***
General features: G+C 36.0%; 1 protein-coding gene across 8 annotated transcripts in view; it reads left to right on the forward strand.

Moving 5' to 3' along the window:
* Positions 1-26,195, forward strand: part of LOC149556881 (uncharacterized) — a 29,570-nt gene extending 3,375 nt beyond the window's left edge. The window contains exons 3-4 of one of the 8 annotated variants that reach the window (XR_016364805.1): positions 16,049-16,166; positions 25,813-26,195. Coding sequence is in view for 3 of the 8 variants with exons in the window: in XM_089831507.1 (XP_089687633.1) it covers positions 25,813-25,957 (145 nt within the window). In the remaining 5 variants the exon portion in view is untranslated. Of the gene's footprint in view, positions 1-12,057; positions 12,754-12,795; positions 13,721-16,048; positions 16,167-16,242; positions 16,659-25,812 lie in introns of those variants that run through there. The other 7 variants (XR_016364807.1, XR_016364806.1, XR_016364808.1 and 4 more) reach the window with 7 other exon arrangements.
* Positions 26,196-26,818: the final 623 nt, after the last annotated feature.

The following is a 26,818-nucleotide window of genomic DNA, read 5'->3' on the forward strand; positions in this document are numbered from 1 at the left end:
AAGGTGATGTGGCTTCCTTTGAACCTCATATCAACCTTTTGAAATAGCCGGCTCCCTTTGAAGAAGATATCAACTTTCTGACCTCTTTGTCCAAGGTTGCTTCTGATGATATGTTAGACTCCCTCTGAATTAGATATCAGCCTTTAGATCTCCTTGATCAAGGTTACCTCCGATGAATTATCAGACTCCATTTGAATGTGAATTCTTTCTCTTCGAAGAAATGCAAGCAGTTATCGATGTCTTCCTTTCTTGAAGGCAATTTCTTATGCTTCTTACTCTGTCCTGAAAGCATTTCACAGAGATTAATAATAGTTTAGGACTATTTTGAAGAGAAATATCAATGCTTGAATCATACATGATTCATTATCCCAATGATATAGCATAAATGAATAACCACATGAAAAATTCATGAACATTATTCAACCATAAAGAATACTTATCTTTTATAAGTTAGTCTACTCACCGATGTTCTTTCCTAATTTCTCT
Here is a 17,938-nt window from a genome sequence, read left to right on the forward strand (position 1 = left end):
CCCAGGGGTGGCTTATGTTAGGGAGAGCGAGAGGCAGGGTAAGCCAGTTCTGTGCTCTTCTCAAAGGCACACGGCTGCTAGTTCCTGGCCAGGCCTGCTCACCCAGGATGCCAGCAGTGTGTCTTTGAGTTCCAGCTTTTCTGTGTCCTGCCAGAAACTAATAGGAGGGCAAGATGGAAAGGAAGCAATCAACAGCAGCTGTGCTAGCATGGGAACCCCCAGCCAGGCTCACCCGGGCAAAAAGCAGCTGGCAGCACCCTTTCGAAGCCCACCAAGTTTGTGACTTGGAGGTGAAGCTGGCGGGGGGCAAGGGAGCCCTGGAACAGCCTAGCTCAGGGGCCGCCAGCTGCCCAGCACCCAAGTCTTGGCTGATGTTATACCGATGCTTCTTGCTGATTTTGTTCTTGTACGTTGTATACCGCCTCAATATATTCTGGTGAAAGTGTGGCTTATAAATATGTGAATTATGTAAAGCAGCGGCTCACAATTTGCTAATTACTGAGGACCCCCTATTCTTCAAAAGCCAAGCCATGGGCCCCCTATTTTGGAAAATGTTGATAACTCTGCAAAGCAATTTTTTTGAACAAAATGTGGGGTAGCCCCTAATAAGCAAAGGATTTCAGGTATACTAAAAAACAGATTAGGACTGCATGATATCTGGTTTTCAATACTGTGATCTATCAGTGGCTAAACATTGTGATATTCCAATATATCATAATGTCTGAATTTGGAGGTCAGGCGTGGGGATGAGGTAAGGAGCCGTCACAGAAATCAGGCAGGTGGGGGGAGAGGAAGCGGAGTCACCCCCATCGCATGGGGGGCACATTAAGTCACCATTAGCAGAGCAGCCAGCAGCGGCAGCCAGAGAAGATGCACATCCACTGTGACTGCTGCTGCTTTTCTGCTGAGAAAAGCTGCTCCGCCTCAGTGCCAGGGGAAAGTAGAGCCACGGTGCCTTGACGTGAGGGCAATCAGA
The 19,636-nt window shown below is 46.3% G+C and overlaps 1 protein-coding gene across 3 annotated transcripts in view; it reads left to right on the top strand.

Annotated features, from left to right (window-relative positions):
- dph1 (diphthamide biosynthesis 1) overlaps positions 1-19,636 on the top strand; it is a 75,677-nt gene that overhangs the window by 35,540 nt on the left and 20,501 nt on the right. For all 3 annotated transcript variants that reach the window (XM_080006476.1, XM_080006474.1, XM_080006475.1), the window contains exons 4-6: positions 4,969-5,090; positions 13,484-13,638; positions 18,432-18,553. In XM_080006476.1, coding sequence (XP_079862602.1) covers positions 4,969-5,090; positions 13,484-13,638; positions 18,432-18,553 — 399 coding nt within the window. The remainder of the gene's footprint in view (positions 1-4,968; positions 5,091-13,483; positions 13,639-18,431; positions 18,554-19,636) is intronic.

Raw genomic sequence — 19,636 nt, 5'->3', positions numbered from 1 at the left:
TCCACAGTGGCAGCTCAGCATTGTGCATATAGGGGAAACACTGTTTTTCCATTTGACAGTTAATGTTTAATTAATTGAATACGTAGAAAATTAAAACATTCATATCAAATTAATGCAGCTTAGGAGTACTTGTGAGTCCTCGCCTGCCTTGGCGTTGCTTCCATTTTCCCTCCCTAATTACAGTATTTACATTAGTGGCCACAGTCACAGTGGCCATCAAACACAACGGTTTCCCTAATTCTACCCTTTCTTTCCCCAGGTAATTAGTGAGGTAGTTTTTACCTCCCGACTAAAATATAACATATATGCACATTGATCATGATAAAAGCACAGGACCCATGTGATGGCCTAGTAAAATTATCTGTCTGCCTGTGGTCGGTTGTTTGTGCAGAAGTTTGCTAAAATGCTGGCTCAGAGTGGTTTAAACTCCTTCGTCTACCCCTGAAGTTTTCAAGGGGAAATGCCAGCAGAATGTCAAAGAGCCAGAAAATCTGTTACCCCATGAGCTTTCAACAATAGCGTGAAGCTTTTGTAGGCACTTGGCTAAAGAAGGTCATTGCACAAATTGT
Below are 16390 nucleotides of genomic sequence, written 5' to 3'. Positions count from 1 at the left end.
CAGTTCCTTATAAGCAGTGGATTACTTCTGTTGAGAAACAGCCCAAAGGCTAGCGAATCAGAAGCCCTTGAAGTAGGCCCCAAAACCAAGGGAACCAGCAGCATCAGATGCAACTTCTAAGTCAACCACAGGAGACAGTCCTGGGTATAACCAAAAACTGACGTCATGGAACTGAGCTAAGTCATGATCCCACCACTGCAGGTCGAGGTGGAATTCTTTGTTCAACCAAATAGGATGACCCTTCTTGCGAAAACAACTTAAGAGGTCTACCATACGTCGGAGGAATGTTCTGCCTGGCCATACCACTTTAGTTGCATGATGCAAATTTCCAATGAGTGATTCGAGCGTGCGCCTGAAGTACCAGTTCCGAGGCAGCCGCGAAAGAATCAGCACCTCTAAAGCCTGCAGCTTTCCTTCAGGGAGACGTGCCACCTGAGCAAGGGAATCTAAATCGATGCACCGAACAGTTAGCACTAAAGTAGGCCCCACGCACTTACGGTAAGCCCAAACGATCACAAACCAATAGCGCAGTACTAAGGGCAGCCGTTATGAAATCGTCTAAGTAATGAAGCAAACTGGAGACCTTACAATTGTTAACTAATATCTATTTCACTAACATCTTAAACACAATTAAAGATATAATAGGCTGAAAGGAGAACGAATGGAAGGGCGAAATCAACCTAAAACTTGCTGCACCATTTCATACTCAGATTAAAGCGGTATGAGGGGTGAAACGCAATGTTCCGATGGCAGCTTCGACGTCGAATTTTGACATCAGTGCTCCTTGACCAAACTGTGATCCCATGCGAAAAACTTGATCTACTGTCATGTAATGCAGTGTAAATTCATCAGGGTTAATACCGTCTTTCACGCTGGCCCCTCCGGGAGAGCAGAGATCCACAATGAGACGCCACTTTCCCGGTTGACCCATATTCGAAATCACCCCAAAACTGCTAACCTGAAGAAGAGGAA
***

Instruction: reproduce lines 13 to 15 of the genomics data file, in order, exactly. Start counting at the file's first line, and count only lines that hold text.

TCCACAGTGGCAGCTCAGCATTGTGCATATAGGGGAAACACTGTTTTTCCATTTGACAGTTAATGTTTAATTAATTGAATACGTAGAAAATTAAAACATTCATATCAAATTAATGCAGCTTAGGAGTACTTGTGAGTCCTCGCCTGCCTTGGCGTTGCTTCCATTTTCCCTCCCTAATTACAGTATTTACATTAGTGGCCACAGTCACAGTGGCCATCAAACACAACGGTTTCCCTAATTCTACCCTTTCTTTCCCCAGGTAATTAGTGAGGTAGTTTTTACCTCCCGACTAAAATATAACATATATGCACATTGATCATGATAAAAGCACAGGACCCATGTGATGGCCTAGTAAAATTATCTGTCTGCCTGTGGTCGGTTGTTTGTGCAGAAGTTTGCTAAAATGCTGGCTCAGAGTGGTTTAAACTCCTTCGTCTACCCCTGAAGTTTTCAAGGGGAAATGCCAGCAGAATGTCAAAGAGCCAGAAAATCTGTTACCCCATGAGCTTTCAACAATAGCGTGAAGCTTTTGTAGGCACTTGGCTAAAGAAGGTCATTGCACAAATTGT
Below are 16390 nucleotides of genomic sequence, written 5' to 3'. Positions count from 1 at the left end.
CAGTTCCTTATAAGCAGTGGATTACTTCTGTTGAGAAACAGCCCAAAGGCTAGCGAATCAGAAGCCCTTGAAGTAGGCCCCAAAACCAAGGGAACCAGCAGCATCAGATGCAACTTCTAAGTCAACCACAGGAGACAGTCCTGGGTATAACCAAAAACTGACGTCATGGAACTGAGCTAAGTCATGATCCCACCACTGCAGGTCGAGGTGGAATTCTTTGTTCAACCAAATAGGATGACCCTTCTTGCGAAAACAACTTAAGAGGTCTACCATACGTCGGAGGAATGTTCTGCCTGGCCATACCACTTTAGTTGCATGATGCAAATTTCCAATGAGTGATTCGAGCGTGCGCCTGAAGTACCAGTTCCGAGGCAGCCGCGAAAGAATCAGCACCTCTAAAGCCTGCAGCTTTCCTTCAGGGAGACGTGCCACCTGAGCAAGGGAATCTAAATCGATGCACCGAACAGTTAGCACTAAAGTAGGCCCCACGCACTTACGGTAAGCCCAAACGATCACAAACCAATAGCGCAGTACTAAGGGCAGCCGTTATGAAATCGTCTAAGTAATGAAGCAAACTGGAGACCTTACAATTGTTAACTAATATCTATTTCACTAACATCTTAAACACAATTAAAGATATAATAGGCTGAAAGGAGAACGAATGGAAGGGCGAAATCAACCTAAAACTTGCTGCACCATTTCATACTCAGATTAAAGCGGTATGAGGGGTGAAACGCAATGTTCCGATGGCAGCTTCGACGTCGAATTTTGACATCAGTGCTCCTTGACCAAACTGTGATCCCATGCGAAAAACTTGATCTACTGTCATGTAATGCAGTGTAAATTCATCAGGGTTAATACCGTCTTTCACGCTGGCCCCTCCGGGAGAGCAGAGATCCACAATGAGACGCCACTTTCCCGGTTGACCCATATTCGAAATCACCCCAAAACTGCTAACCTGAAGAAGAGGAA